In the very heart of Rome stands Palazzo Valentini, a 16th-century building which today houses provincial and prefectural administration of Rome. In front of the building we can find a sculptural group very similar to that of Bernini – Aeneas carrying his father and accompanied by his son.
The author of the statue is Sandro Chia and as we learn from the plate in front of it, it was placed in 2005 on the “135th anniversary of the establishment of the Province of Rome”. It refers to the events connected with the Risorgimento movement that lead to foundation of the united Italian State. In 1870 Rome which had been a part of Papal States was captured by the forces of the Kingdom of Italy. Then the creation of the Province of Rome followed, the city became the capital of Italy and the whole process was completed. The choice of the subject to be used to commemorate the fight for freedom seems to be very accurate. The story of Aeneas who fled the fallen city to found a new and independent one corresponds very well with the story of Italian fight with external oppressions and willingness to create a new, united state. The sculpture of Chia gives also a good impression of human solidarity in face of serious troubles. It is far less detailed than the work of Bernini, the figures are roughly sculpted, wearing simple clothes, without Penates in the hands of Anchises. Thus, the most eminent aspect of the statue is the tender relation between the figures: their visible closeness, caring and support expressed in physical contact.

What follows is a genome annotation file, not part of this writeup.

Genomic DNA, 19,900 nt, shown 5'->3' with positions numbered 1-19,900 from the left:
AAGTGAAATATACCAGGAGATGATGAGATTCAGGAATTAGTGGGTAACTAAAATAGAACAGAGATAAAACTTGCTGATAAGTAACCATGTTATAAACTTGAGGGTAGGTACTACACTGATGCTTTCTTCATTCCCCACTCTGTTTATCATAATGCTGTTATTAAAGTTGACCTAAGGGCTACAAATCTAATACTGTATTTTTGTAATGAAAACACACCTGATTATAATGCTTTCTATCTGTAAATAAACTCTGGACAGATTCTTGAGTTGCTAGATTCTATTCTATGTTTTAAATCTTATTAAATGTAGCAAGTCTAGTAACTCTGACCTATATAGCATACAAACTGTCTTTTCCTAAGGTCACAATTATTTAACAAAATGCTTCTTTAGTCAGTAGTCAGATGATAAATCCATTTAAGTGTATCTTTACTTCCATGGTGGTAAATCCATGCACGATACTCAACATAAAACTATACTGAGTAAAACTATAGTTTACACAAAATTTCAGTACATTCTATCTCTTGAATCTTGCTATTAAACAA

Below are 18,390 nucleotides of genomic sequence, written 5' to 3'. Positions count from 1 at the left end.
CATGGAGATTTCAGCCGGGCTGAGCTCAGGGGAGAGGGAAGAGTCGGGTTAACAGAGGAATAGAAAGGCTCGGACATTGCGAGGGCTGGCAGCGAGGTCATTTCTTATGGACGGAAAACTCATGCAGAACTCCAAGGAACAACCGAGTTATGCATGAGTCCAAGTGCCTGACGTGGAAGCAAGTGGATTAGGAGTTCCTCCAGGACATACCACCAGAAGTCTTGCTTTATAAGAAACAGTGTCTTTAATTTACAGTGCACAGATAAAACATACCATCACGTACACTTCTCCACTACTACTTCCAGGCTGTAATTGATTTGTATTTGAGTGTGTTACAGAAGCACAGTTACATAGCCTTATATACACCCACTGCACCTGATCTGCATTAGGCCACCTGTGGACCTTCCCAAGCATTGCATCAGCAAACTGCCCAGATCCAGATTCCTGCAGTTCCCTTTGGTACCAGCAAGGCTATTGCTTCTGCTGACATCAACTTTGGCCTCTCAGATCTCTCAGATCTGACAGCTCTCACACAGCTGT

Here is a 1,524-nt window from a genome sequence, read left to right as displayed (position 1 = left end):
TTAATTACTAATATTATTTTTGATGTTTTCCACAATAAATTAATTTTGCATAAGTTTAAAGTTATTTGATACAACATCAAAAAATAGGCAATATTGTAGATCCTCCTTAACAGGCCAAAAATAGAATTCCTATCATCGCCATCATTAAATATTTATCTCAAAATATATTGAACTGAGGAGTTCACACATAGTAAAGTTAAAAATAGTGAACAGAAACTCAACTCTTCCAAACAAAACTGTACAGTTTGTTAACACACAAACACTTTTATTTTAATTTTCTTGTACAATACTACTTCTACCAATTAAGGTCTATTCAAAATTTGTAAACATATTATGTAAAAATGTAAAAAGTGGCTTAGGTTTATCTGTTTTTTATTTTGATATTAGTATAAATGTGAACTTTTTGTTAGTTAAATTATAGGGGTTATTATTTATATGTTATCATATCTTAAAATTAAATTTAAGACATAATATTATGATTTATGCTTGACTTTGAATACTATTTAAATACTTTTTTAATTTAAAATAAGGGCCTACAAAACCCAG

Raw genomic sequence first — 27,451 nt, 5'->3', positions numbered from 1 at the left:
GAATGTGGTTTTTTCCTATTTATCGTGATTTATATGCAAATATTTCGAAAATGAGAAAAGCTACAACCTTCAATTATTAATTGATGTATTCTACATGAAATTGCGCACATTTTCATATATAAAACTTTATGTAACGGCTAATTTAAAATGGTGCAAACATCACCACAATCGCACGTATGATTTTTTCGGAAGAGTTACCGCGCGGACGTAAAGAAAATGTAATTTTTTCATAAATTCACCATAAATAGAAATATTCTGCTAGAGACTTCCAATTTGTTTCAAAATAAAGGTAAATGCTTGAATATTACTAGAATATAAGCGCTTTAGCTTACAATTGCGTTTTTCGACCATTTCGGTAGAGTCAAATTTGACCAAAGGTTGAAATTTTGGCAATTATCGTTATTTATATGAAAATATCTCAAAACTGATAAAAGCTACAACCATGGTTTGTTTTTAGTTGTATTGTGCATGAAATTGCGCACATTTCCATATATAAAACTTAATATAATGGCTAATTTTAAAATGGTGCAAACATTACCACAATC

Aeneas was a very important hero of ancient Rome and has remained a significant figure for centuries, until today. He is a character full of ambiguities, tender and impulsive, pious and insidious, brave and treacherous. His story was capable of inspiring many generations of artists who used it to promote certain ideals of the state and a citizen. Perhaps, it was this internal inconsistency that made Aeneas such a popular and powerful symbol – a hero, who at the same time remained very humane, similar to the ordinary people.
Wergiliusz, Eneida, trans. Zygmunt Kubiak, Państwowy Instytut Wydawniczy, Warszawa 1987.
Claridge, Amanda, Rome. An Oxford Archaeological Guide, Oxford University Press, Oxford 2010, pp. 207–213.
Leeming, David, The Oxford Companion to World Mythology, Oxford University Press, Oxford 2005, pp. 5–6.
Roman, Luke and Monica Roman, Encyclopedia of Greek and Roman Mythology, Facts On File, New York 2010, pp. 13–28.